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Russia denies using 'poisoned' flash drives to spy on G20 summit attendees

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Russia is no stranger to surveillance — earlier this month, it was reported that the country was putting together "PRISM on steroids" for the upcoming 2014 Winter Olympics. Now, the country's in the middle of a scandal surrounding September's G20 Summit in St. Petersburg. According to a report from the LA Times, visiting world leaders at the G20 summit were sent home with USB flash drives and phone recharging cables designed to spy on cell phone and computer communications. The reports first surfaced in two Italian newspapers, La Stampa and Il Corriere della Sera; both papers reportedly attributed their stories to "technical investigations ordered by the president of the European Council and carried out by German intelligence."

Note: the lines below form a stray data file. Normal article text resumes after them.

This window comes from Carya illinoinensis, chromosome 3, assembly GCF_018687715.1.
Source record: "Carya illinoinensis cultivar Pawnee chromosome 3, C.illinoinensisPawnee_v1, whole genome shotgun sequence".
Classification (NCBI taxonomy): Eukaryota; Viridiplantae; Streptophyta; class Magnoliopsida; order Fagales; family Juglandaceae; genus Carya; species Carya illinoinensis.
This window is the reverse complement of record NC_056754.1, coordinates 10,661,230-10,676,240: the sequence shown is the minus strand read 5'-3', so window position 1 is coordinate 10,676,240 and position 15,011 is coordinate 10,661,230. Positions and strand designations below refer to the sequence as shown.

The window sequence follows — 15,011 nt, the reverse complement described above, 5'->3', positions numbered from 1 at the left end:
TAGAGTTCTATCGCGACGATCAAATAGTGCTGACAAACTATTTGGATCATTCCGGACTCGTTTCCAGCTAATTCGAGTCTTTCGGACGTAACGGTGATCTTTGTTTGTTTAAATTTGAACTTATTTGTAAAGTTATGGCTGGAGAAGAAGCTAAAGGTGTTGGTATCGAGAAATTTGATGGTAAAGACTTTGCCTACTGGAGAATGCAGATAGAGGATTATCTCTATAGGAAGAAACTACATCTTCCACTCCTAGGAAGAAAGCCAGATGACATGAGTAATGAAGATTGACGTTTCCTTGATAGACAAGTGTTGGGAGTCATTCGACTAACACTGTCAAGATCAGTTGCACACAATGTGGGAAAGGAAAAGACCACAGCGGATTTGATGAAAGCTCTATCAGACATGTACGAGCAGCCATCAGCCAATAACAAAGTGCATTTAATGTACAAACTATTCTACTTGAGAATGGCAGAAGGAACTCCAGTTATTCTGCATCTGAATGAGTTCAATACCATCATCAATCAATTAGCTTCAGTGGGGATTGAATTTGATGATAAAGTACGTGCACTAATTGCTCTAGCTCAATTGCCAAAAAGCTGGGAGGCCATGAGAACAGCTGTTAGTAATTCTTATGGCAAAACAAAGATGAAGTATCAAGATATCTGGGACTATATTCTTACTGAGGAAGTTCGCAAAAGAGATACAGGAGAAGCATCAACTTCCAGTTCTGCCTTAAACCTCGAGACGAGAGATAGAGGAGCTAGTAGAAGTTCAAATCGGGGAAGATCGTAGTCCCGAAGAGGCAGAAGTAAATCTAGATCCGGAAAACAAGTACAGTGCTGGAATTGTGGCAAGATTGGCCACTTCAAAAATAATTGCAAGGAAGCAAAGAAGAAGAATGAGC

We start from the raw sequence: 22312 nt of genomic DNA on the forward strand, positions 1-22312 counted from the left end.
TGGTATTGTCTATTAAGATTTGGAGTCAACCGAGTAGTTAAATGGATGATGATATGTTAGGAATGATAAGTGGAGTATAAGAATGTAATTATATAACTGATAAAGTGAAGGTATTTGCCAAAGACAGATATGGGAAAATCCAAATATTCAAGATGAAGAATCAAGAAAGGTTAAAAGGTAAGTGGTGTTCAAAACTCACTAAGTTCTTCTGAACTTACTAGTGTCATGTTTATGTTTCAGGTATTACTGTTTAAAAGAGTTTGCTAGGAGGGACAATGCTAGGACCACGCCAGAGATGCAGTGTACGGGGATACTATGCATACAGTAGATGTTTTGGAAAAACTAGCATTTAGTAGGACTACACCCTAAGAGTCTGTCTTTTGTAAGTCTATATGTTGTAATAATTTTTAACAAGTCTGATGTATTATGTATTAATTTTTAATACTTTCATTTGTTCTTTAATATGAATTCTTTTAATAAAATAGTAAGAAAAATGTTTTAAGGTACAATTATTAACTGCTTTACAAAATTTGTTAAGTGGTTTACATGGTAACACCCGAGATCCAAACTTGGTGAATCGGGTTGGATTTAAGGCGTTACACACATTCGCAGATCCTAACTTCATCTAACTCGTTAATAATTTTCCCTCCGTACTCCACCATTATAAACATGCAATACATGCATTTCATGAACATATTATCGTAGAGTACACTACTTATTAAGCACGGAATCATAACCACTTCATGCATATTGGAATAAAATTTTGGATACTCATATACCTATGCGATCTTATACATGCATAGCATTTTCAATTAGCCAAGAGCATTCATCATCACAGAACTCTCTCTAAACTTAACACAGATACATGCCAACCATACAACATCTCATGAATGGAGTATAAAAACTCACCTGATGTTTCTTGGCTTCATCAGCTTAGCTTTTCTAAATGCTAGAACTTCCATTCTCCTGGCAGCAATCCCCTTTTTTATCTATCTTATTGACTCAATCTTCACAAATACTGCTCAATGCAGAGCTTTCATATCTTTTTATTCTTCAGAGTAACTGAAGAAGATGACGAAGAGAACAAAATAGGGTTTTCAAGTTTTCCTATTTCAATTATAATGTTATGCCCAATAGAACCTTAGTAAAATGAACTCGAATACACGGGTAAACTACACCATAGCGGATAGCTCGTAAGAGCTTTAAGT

It's a bold accusation, and one that Russia has already denied. According to The Guardian (which corroborated the LA Times report), a spokesman for Russian president Vladimir Putin called the accusation "a clear attempt to divert attention from a problem that really exists: the US's spying, which is now a subject of discussion among European capitals and Washington." There's no indication on how many of the potentially compromised devices were handed out, but tests reportedly showed they were equipped with "Trojan horse" software to intercept data from phones and computers. While proof of these allegations has yet to be fully revealed, it sounds like Italy is taking them seriously — the country's prime minister Enrico Letta is calling for his security committee to meet on Thursday to review "questions pertaining to the security of telecommunications in the light of the Datagate [NSA] affair and the revelations on the last G20."